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    Categories: Opinion

Connectivity in the Middle East

Paul Airey is Sales Manager of SIS LIVE.

The fall in oil prices in the Middle East and North Africa in the last few years, although now recovering, has had a knock-on effect on spending on broadcast technology and services in recent months, with budget cuts, deferred projects and overall decreases in investment.

Demand for occasional-use satellite connectivity has remained strong, however, even increasing, which continues to make the region a very attractive proposition for growth in the provision of these services, provided the price is right.

In part because of pressure on oil revenues, the MENA region is more price-sensitive than most for similar services. It also tends to be more reactive, in that long-term planning for satellite capacity is less common than the more prevalent last-minute requests for satellite service. I should perhaps rephrase ‘occasional use’ to ‘right now’, as many requests that come into booking departments are for capacity needed within the hour.

A corollary to the price sensitivity for satellite connectivity is that it also applies to the growing IPTV market, and perhaps even more so. Although satellite with IPTV delivery is very much on the rise in the region, it is still underdeveloped, and because the majority of IPTV offerings have been introduced by regional telcos, the proverbial ‘last mile’ connectivity into the home is a bit more complicated and, importantly, expensive.

HDTV delivered by satellite has achieved significant penetration, and although the total number of HD channels is still somewhat limited, demand is growing rapidly, which has in turn prompted a significant expansion of capacity offered by satellite service providers.

All of the above said, it is fair to add that many parts of the region are still very much in the throes of the transition to digital broadcasting, and by default HD, UHD and multiplatform delivery. And because most of these transitions are backed, at least in part, by government-led initiatives, many of them currently lack the financial resources to not only revaluate and reconstruct broadcast infrastructures, but to extend that financial support to individual homes with subsidised set-top boxes and the like. Nevertheless, the digital transition continues, and with that the need for satellite connectivity services and, increasingly, fibre-based IPTV services.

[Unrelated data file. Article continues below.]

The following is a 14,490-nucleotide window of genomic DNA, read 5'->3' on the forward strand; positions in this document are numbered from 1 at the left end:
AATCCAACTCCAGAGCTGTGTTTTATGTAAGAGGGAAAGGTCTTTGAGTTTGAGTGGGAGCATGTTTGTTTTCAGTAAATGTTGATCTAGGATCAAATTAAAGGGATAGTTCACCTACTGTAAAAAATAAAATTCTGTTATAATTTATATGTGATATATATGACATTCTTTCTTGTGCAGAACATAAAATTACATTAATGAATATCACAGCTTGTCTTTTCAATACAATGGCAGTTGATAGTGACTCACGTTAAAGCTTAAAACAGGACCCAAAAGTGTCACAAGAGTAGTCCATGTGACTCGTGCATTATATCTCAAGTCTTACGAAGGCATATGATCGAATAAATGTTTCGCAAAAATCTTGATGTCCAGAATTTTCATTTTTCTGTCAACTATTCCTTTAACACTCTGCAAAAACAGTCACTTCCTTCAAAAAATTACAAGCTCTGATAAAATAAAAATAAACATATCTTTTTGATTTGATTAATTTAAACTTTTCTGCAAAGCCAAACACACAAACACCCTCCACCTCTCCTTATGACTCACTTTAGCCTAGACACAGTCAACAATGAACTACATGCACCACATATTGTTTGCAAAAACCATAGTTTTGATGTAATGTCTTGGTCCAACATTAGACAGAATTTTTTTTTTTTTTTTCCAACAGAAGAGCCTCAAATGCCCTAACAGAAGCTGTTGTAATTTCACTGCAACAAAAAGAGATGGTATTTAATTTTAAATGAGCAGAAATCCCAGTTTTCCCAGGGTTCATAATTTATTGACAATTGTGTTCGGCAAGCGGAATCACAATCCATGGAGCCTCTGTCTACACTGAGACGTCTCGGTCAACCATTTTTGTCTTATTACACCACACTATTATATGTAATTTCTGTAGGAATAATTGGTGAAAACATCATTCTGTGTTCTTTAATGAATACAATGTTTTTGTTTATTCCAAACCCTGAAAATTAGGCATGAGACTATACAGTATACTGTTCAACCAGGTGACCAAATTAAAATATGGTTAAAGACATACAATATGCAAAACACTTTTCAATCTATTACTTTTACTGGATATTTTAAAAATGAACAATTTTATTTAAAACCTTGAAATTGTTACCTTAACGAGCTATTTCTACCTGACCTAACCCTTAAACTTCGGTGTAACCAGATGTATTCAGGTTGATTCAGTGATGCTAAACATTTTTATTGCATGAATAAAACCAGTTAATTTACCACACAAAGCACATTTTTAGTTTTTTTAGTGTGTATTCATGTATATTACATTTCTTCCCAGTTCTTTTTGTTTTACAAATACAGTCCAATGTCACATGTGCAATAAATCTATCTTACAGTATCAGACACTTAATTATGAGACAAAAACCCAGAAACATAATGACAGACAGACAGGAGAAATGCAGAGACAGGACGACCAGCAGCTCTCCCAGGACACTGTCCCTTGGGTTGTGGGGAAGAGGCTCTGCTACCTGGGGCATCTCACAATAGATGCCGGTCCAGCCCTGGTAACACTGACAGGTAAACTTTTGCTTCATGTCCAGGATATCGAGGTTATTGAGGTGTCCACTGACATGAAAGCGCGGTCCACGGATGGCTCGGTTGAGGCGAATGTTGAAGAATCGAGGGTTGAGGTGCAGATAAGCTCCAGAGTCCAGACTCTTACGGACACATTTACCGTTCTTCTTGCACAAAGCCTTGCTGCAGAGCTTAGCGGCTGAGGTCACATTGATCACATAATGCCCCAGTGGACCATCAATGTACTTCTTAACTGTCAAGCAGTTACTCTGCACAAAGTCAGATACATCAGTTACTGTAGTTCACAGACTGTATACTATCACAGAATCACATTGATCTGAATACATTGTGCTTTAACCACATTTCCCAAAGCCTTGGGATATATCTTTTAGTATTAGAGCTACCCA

As with broadcast suppliers the world over, the primary drivers of increased service, technology sales and expanded connectivity are the insatiable demand for news and sport, which has helped drive expansion in the region.

News in particular is still for the most part delivered by traditional SNG connectivity rather than emerging technologies such as cellular bonding, which means demand for satellite capacity remains high. This also means that although there are a lot of capacity-only sales, satellite capacity sales are very price-sensitive and there are many operators competing for that business.

The other driver, sport, particularly considering the 2022 Qatar World Cup, is in our case based on interest in UK-based sport (okay, football) and bringing it back to MENA. In our case, this is primarily via satellite via our UK teleports. Fibre networks that connect more than 100 sport and entertainment venues and international data centres have received increasing interest from broadcasters, partners and customers in the region.

But the key to fibre is availability, and with that the ability to establish relationships with multiple data centres that already have strong ties to the Middle East. For example, data centres in Paris with strong ties to MENA can deliver services from the UK to Paris and then on to customers in MENA. The simple fact is that the fibre proposition has too many advantages, particularly in light of the migration to IP-based products and services, to not be developed and expanded in tandem with established satellite offerings.
So while spending has been lagging in recent years, demand has not. And what we’ve seen throughout history is that demand almost always wins in the end.

Paul Airey is Sales Manager of SIS LIVE.

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